It shouldn't be forgotten that the opposite is true. When someone's body suddenly appears, with no clue to the deceased's identity or how they came to be where they were found, one is confronted with the same disquieting reminder of how very fragile and senseless human life can be. When the body in question is that of a small child, the puzzle becomes even more eerie.
This particular "reappearance" mystery opened on the afternoon of May 23, 1971. One Ian Robertson was taking his five-year-old son Neil for a walk along the beach near their home in Tayport, Scotland. Robertson happened to notice an object floating two or three yards from shore. He thought it was a large plastic doll. His curiosity piqued by the odd sight, he went to examine the object more closely.
He was horrified by what he found. "When I turned the bundle over," Robertson later recalled, "it was a quite horrible sight--to see that it was a human body. A little boy about three years old. The nose and lips were almost gone and the knees were in a bad shape, all points where the body would have been in friction with the rocks or the river-bed...it seemed so much like a bad dream." The little corpse was dressed in a pajama top over a blue shirt. Robertson kept the news of his discovery from his son, merely ordering Neil to run home. He then summoned police.
A pathologist determined that the child, who was between two and four years of age, died from drowning. He had been in the water for two to six weeks. Aside from the marks caused by hitting rocks, there were no signs of trauma on the body. It was impossible to tell if the boy's drowning was due to accident or murder. The boy was well-nourished and appeared to have been well cared-for. The only clue to his identity was on the label on his shirt: "Achilles, size 3." The label enabled investigators to determine that the shirt had been made by the Leeds firm of John Barren & Co. That particular line had been discontinued five years earlier, suggesting the shirt was a hand-me-down or purchased at a second-hand store. This led police to surmise the boy came from a relatively poor family who lived somewhere in the UK.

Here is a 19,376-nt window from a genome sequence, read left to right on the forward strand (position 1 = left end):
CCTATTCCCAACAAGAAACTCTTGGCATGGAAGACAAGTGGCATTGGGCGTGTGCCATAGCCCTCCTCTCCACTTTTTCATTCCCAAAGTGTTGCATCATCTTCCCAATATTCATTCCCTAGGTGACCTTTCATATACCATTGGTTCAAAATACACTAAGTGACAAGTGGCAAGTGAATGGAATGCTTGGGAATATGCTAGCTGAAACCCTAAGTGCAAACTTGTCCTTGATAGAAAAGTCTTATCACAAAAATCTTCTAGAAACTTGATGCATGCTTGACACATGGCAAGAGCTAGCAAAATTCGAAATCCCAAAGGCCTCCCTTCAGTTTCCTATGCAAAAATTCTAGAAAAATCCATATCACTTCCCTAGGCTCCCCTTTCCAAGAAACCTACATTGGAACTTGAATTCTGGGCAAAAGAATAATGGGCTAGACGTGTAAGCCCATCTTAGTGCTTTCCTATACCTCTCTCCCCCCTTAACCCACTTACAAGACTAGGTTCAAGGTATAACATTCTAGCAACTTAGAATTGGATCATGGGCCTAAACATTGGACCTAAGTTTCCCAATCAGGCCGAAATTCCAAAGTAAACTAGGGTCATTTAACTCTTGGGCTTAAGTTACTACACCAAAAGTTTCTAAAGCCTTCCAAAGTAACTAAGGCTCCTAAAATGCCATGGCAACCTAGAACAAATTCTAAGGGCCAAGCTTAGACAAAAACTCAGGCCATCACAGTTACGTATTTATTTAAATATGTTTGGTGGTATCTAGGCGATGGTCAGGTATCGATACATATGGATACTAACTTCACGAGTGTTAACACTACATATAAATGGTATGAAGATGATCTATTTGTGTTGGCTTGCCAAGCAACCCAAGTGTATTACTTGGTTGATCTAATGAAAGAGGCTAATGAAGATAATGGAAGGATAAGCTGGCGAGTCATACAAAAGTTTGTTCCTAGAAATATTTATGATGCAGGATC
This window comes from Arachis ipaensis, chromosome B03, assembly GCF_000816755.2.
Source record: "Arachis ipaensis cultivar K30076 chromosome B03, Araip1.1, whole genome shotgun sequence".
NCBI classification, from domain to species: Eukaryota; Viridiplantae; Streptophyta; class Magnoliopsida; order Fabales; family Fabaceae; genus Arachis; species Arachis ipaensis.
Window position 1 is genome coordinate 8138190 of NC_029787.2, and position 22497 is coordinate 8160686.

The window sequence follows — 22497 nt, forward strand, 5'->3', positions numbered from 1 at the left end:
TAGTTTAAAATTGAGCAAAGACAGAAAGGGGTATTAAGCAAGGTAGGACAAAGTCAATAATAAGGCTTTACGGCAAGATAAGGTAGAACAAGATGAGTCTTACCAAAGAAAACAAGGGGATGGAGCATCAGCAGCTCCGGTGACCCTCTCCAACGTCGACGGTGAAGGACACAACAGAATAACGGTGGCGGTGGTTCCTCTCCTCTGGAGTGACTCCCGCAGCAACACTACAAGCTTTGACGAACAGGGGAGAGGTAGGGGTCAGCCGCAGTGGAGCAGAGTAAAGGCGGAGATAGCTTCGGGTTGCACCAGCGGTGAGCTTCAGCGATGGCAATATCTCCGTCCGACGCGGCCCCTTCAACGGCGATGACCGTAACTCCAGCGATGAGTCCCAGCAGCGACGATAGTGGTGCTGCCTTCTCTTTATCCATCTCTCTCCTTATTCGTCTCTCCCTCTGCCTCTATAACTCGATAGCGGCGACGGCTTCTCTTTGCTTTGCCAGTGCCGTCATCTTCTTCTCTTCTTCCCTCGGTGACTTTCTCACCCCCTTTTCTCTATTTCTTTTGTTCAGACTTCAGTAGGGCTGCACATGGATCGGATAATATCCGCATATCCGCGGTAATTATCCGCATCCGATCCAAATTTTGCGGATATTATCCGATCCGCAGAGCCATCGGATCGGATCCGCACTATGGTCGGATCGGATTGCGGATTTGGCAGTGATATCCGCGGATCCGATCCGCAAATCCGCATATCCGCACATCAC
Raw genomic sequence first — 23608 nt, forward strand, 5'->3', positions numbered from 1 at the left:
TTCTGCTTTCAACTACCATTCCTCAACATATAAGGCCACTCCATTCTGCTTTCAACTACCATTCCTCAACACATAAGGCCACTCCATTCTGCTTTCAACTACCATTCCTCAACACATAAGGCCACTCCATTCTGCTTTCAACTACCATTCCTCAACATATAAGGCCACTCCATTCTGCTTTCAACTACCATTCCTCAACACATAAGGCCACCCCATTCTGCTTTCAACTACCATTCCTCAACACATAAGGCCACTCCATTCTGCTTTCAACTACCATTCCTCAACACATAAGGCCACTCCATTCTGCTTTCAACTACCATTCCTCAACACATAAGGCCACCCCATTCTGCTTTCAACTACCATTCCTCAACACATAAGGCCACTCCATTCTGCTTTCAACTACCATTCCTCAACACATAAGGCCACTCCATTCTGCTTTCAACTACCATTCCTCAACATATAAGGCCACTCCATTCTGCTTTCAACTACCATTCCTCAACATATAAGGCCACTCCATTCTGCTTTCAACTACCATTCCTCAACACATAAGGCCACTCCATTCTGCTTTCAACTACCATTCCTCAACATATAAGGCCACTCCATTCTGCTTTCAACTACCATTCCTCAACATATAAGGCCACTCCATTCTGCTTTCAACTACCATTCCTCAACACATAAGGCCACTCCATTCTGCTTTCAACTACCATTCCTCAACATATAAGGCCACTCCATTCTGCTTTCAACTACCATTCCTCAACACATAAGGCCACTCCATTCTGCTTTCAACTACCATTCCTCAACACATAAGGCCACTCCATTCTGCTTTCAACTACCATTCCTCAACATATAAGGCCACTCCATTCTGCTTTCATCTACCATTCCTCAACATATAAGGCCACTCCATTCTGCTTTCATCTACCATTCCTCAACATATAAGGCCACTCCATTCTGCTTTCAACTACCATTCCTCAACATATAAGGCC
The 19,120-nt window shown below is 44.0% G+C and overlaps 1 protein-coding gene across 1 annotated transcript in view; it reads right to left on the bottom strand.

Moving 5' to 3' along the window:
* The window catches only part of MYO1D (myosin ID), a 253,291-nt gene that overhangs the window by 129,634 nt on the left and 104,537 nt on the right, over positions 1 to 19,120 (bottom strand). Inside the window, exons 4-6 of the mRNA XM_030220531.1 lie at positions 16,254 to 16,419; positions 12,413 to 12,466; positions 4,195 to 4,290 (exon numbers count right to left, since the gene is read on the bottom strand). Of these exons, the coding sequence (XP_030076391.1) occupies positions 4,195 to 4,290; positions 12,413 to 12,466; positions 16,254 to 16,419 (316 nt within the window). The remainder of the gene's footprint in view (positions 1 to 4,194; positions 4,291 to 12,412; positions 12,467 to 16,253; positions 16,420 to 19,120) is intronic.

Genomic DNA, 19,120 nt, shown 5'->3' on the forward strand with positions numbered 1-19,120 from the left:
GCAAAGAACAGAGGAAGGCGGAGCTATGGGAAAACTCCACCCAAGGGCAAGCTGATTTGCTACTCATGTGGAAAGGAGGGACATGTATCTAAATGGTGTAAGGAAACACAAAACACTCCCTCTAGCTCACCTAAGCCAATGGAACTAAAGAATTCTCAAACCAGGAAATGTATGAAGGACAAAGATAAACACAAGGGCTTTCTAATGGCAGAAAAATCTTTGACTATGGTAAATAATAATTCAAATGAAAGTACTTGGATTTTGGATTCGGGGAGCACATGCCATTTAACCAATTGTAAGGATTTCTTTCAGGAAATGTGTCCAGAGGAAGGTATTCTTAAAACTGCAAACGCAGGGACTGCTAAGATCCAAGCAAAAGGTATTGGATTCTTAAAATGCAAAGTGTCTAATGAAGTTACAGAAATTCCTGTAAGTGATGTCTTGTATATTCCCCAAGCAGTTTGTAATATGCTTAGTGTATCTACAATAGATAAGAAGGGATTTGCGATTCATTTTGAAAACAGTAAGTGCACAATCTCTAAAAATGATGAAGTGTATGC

The discovery was well-publicized. Scottish media carried stories about the mystery every day. Police spread word of the anonymous child through Britain and continental Europe. It was assumed that the boy's parents or other close relatives would instantly come forward to claim the body. As the days, then weeks, went by, everyone involved in the case became increasingly disturbed by the fact that the child remained unidentified. Not one person stepped forward with any information about him. No child matching his description had been reported missing anywhere in Great Britain. It was as if this little boy had gone through his short life completely invisible to the world.
It made no sense. Even if his parents or guardians had murdered him, surely there must have been relatives or acquaintances who could identify him? If his parents died with him, either through accident or a suicide pact, where were their bodies? The most popular theory--that the boy and his family had been on a ship at sea which sank, killing all aboard--was abandoned when it was found there were no reports of lost or abandoned vessels around the time the child drowned.
Police pursued every possible lead that came to their attention, but to no avail. The child's identity--and the answer to how he came to be found dead on a Scottish beach--remained as elusive as ever.
Five days after he was discovered, the mysteriously lost boy was buried in a simple, but well-attended ceremony. The cost of the funeral was paid for through a fund-raising campaign. A local sculptor donated the headstone, which reads:
Erected by the people of Scotland
In memory of
THE UNKNOWN BAIRN
A wee boy
Aged between 2 and 4 years
Found on the beach at Tayport
23rd May 1971
"Suffer little children to come unto me."
The boy has not been forgotten by anyone involved in the mystery. Locals still gather at his grave on each anniversary of his burial. Some years later, the Detective-Superintendent in charge of the case, James Morgan, told a reporter, "I can't really say why, but I always felt, and feel even more strongly these days, that the boy was reasonably local and the child of poor parents who were perhaps too short of money to give him decent burial after accidental drowning and/or too embarrassed to come forward and try to do so while all the publicity was going on." Morgan felt the child likely belonged to "the travelling folk," who are "a little lax about the bureaucracy that the rest of us have grudgingly learned to live with."
The boy may be unnamed, but he is not unmourned. As Morgan said, "Someone always puts fresh flowers on his grave."